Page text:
(Previous section here.)
This opera raises a question about the relationship between history and art. Is Beaumarchais being fair to history? The opera (Corigliano and Hoffman’s, not Beaumarchais’s) is in a sense an attempt to be fair to Marie Antoinette – to give her a chance to be a human being rather than either a ghost or the caricature that she became in popular memory.
The opera gives her a chance to say that she understood why the revolutionaries killed her. Whether the historical Marie Antoinette would ever have gotten to that point is an open question. I mean, we end up liking her by the end of the opera. We’re rooting for her and Beaumarchais. But should we like her? My point here is not to object to this story on the grounds that it is not accurate. Playing with history is fine. The problem I have with it is the specific way that the opera chooses to play with history.
I tend to be skeptical of retellings of history that make people from the past likeable on our terms. It often means giving them personalities rooted in a modern rather than an early modern (or medieval or Roman or etc.) mental world. It’s reassuring to the audience, I guess, to be told that people in the past were basically like us – except that I’m not sure it’s true. I mean, if it were that easy to win Marie Antoinette over to understanding her own execution, surely the Revolution itself might have been avoided?
But that, I have a feeling, is related to the point that this opera is making about art. Art transforms. An artistic representation of the past is never going to be mainly about representing the past historically — it’s going to be about having an effect on the audience, who are by definition in the present. Both the subject matter and the readers/listeners are transformed. Within the context of Beaumarchais’s opera, the past (from Marie Antoinette’s perspective) is transformed in that it now makes sense to her, and she herself is changed in that the transformation of her past wrought by Beaumarchais makes her wish not to change her own death.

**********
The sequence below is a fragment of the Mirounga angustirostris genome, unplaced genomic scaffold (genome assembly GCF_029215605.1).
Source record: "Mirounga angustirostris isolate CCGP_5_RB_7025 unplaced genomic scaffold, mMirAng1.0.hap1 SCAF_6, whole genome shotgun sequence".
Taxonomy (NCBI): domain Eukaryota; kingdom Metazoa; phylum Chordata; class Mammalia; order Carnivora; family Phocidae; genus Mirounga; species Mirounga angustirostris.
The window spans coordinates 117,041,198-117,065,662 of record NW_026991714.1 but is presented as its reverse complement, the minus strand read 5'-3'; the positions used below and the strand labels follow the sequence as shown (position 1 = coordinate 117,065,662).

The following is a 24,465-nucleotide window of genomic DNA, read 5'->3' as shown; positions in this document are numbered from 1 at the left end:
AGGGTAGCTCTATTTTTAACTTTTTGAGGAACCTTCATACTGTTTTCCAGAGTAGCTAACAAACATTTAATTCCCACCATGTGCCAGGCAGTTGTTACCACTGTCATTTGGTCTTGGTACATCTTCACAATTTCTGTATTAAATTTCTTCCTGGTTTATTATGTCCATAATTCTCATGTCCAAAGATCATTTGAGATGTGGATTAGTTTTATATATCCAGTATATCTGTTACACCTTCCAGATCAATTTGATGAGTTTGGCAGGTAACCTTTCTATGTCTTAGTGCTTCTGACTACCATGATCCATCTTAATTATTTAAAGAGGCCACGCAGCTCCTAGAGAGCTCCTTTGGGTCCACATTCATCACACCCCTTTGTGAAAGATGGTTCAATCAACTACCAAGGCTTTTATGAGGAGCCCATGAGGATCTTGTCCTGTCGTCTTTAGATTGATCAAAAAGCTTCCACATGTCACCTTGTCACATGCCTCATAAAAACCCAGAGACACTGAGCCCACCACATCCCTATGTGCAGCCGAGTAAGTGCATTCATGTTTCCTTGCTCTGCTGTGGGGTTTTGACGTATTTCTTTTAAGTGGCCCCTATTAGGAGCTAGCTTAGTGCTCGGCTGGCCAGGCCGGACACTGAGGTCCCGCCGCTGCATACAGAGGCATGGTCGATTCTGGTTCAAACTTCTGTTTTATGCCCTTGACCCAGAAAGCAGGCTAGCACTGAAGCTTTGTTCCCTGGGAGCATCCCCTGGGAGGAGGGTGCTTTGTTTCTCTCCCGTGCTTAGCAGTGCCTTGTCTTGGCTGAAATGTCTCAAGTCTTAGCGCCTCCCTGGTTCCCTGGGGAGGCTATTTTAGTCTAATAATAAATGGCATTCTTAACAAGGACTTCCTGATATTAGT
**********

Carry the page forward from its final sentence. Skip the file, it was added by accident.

And many of the transformations that characters — not just Marie Antoinette – undergo in this opera involve social leveling. Marie Antoinette warms to Beaumarchais, a commoner. The Count and the Countess Almaviva end up happy with their, ah, I guess blended family is the best phrase. The queen of France comes to understand the French revolution – and Figaro’s knowledge of the circumstances of the queen’s trial lead him to conclude that she was treated unfairly. All of this makes sense within the context of the story, but there’s something about it that just seems a little too easy to me. I didn’t come away from this feeling like there were any open questions. And some of it was even predictable — I mean, the part where Marie Antoinette changes her mind and accepts her death? You can see that one coming a mile away. If plot twists are cars on a dark road at night, this one roars straight at you with the high-beams on.
Really good operas, even ones that seem to conclude with order restored and all that, have those residual ‘what was THAT all about?’ moments. The little scenes, or character interactions, or tensions between music and action, and so on, which are not quite explicable, or do not immediately seem to fit with one another or with the rest of the work, or which are straight-up weird – it’s these little moments, whether they take place musically or dramatically or, ideally, both, that give a really good opera its power. I didn’t find any of these in The Ghosts of Versailles. As I said before, I’ve only watched this the one time, so it’s possible that a second viewing might be different.